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Many of us are stressed from time to time. The demands of work and family life, either separately or together, can overwhelm us. Defined simply, stress is when you feel under too much pressure emotionally or mentally and you feel less able to cope.

Although stress is not itself an illness, it can bring on health problems such as high blood pressure and insomnia. Whilst there is no direct evidence that stress causes heartburn and indigestion, it is known to be a potential trigger.

What can cause stress?

The causes of stress can vary greatly from person to person. There may not be one specific trigger, but several different emotional and mental pressures all interacting. Along with work and family life, financial problems and age-related issues can often cause stress too. Some common causes include:


Work: There could simply be too much to do. Your job may demand long hours and high, possibly unreasonable, demands to perform. Stress may also arise from work-related disagreements, which are common and often involve personality clashes or differences of opinion.

Family: Illnesses in family members can have an impact in the short or long-term. Family arguments and relationship problems can be stressful on a daily basis. And on top of that, your children's behaviour at home or school may pile yet more pressure on you - in addition to giving them the attention they need and ferrying them around to take part in football, netball, drama classes etc.

Money: No one needs debt, or cash flow problems. But these are sometimes facts of life, and common causes of stress - especially if there's a sudden financial demand, like unforeseen car or home repairs, or a tax bill. Unemployment too, has its own challenges - the stressfulness of looking for work and applying for jobs and interviews. Not to mention worry of having little or no money coming in.

Life stages: Our changing life stages can bring great happiness, but may bring stress too. Getting married and starting a family, for example, brings new demands. As can career progression into a more responsible position. Moving home, worrying about retirement or illness in later life can also present us with new challenges.


How to manage Stress

Managing some stress may take time to sort out. The first step is to identify the source of your stress, and if there are emotional or lifestyle issues that you can change, then work towards changing them. These tips may help you:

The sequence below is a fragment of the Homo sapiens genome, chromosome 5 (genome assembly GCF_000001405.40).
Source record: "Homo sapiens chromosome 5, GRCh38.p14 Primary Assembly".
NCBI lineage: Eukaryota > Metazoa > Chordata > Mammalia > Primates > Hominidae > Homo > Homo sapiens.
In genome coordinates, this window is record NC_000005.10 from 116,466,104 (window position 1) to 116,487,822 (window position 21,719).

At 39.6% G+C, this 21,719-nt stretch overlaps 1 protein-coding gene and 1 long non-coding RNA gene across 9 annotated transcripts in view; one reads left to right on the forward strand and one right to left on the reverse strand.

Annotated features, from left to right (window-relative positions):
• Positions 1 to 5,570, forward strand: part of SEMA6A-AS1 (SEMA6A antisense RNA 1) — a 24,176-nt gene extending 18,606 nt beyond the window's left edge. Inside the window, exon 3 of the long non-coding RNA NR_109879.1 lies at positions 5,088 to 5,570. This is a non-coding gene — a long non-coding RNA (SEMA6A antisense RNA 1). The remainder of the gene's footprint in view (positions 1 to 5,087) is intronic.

Communicate how you are feeling with others. Talking to someone about feeling stressed can really help. Chatting to friends or a professional may help to spread the load. Those close to you may be able to provide practical support too.

Taking control - Look into ways of managing your time more effectively, prioritize, make lists and be realistic about achieving the tasks. Get into a good routine, so you will know what's coming next, especially in work and family life. Work smarter - not harder

Relax – OK, it's easier said than done, but giving yourself some ’me time’ to recharge your batteries can help you cope, as it can give you time to reflect and process all the things that might otherwise lay heavy on your head. This need only involve simple changes. Perhaps, once the children are in bed, you can sit quietly and do a little reading. Or make this the time to chat things over with your partner

Reassess habits - Drinking alcohol in the evenings may help you relax, but there are alternatives. Why not try hot, milky drinks or relaxing herbal teas instead?

Stop or at least try hard to cut down smoking - help is always available online and from your doctor or pharmacist

Eat healthy foods regularly and sit down to meals. Eating fast foods or fatty foods on

the run can contribute to indigestion - you really don't need more stress.


Adopt a ‘can do’ attitude and move forward

Always, try to think positively, by reminding yourself of the good things in life. Focus on the aspects you can control, that you know can make a difference. But don't be too hard on yourself. Try to be realistic. It does take time to deal with and reduce stress. So consider starting to make those positive changes today, and tell yourself "it's going to get better from now on." And you could be moving forward very soon.

If you feel that you’re not making significant improvement, it is strongly recommended to speak to a doctor about different ways they can help you manage your stress.


How to Manage Stress Induced Heartburn and Indigestion

While it might not always be easy to manage the causes of stress, stress and acid reflux are commonly associated  for physical discomfort through heartburn and indigestion. Gaviscon Double Action can help as it gets to work instantly and lasts up to twice as long as antacids. So don't just put up with heartburn, it may only add to your stress.

All information presented is not meant to diagnose or prescribe. Gaviscon for Heartburn & Indigestion. Always read the label. If symptoms are severe or prolonged you should consult a doctor or pharmacist.



Article published 1 January 2021